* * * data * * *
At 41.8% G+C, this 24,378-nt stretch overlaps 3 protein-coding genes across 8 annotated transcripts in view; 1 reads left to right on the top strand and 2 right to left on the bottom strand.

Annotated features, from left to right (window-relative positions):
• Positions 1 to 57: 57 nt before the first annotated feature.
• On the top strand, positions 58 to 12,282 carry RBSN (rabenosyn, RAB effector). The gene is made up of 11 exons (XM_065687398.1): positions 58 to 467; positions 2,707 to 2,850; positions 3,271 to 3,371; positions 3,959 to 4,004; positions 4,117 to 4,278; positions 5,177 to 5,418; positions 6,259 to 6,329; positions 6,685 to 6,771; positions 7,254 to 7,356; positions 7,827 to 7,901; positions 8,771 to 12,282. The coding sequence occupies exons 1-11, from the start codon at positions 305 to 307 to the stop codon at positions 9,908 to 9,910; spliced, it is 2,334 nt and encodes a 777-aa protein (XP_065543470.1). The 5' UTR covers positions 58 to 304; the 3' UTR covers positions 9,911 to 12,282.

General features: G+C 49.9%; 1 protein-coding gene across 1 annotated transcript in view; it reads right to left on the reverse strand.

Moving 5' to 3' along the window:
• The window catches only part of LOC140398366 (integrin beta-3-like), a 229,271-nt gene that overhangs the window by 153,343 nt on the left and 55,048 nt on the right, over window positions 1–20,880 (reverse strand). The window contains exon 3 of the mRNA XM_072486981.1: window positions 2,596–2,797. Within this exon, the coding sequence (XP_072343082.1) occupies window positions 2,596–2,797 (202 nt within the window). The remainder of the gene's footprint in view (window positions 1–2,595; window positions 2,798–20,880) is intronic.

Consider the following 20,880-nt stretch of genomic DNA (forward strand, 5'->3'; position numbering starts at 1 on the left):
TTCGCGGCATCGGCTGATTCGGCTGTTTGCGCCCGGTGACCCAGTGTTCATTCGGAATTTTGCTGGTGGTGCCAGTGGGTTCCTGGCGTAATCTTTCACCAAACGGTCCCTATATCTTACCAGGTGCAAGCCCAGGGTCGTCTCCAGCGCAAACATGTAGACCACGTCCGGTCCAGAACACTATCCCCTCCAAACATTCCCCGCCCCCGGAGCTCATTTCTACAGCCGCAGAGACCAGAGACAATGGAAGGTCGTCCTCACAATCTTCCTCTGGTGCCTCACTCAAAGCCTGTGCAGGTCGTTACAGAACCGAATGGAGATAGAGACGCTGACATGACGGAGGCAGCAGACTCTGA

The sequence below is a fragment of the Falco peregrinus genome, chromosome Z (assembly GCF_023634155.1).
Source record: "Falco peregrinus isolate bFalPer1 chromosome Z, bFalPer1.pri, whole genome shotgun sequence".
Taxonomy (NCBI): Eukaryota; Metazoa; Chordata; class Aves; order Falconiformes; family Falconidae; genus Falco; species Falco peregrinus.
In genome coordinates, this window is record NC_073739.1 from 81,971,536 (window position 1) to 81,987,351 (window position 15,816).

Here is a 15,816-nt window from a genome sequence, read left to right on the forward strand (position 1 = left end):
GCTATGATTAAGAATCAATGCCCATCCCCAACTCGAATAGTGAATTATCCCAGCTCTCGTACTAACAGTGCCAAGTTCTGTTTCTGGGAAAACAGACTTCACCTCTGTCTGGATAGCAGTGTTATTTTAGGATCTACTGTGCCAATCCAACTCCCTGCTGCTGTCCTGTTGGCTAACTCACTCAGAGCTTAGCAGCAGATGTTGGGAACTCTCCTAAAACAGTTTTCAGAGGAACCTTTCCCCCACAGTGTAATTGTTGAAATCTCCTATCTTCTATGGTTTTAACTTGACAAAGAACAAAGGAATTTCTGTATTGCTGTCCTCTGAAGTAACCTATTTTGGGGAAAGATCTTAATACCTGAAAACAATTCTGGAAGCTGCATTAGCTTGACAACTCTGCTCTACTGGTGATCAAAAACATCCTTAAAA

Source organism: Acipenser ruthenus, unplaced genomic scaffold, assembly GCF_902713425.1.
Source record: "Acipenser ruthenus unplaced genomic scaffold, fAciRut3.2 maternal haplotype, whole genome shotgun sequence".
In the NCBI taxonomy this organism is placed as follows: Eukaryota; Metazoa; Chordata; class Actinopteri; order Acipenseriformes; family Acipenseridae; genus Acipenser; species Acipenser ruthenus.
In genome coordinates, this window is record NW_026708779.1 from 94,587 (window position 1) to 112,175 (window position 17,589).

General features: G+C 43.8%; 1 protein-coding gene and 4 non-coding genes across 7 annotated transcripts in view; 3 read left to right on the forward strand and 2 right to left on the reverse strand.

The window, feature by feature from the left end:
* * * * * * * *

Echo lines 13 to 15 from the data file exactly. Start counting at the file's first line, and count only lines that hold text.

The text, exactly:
In genome coordinates, this window is record NC_073739.1 from 81,971,536 (window position 1) to 81,987,351 (window position 15,816).

Here is a 15,816-nt window from a genome sequence, read left to right on the forward strand (position 1 = left end):
GCTATGATTAAGAATCAATGCCCATCCCCAACTCGAATAGTGAATTATCCCAGCTCTCGTACTAACAGTGCCAAGTTCTGTTTCTGGGAAAACAGACTTCACCTCTGTCTGGATAGCAGTGTTATTTTAGGATCTACTGTGCCAATCCAACTCCCTGCTGCTGTCCTGTTGGCTAACTCACTCAGAGCTTAGCAGCAGATGTTGGGAACTCTCCTAAAACAGTTTTCAGAGGAACCTTTCCCCCACAGTGTAATTGTTGAAATCTCCTATCTTCTATGGTTTTAACTTGACAAAGAACAAAGGAATTTCTGTATTGCTGTCCTCTGAAGTAACCTATTTTGGGGAAAGATCTTAATACCTGAAAACAATTCTGGAAGCTGCATTAGCTTGACAACTCTGCTCTACTGGTGATCAAAAACATCCTTAAAA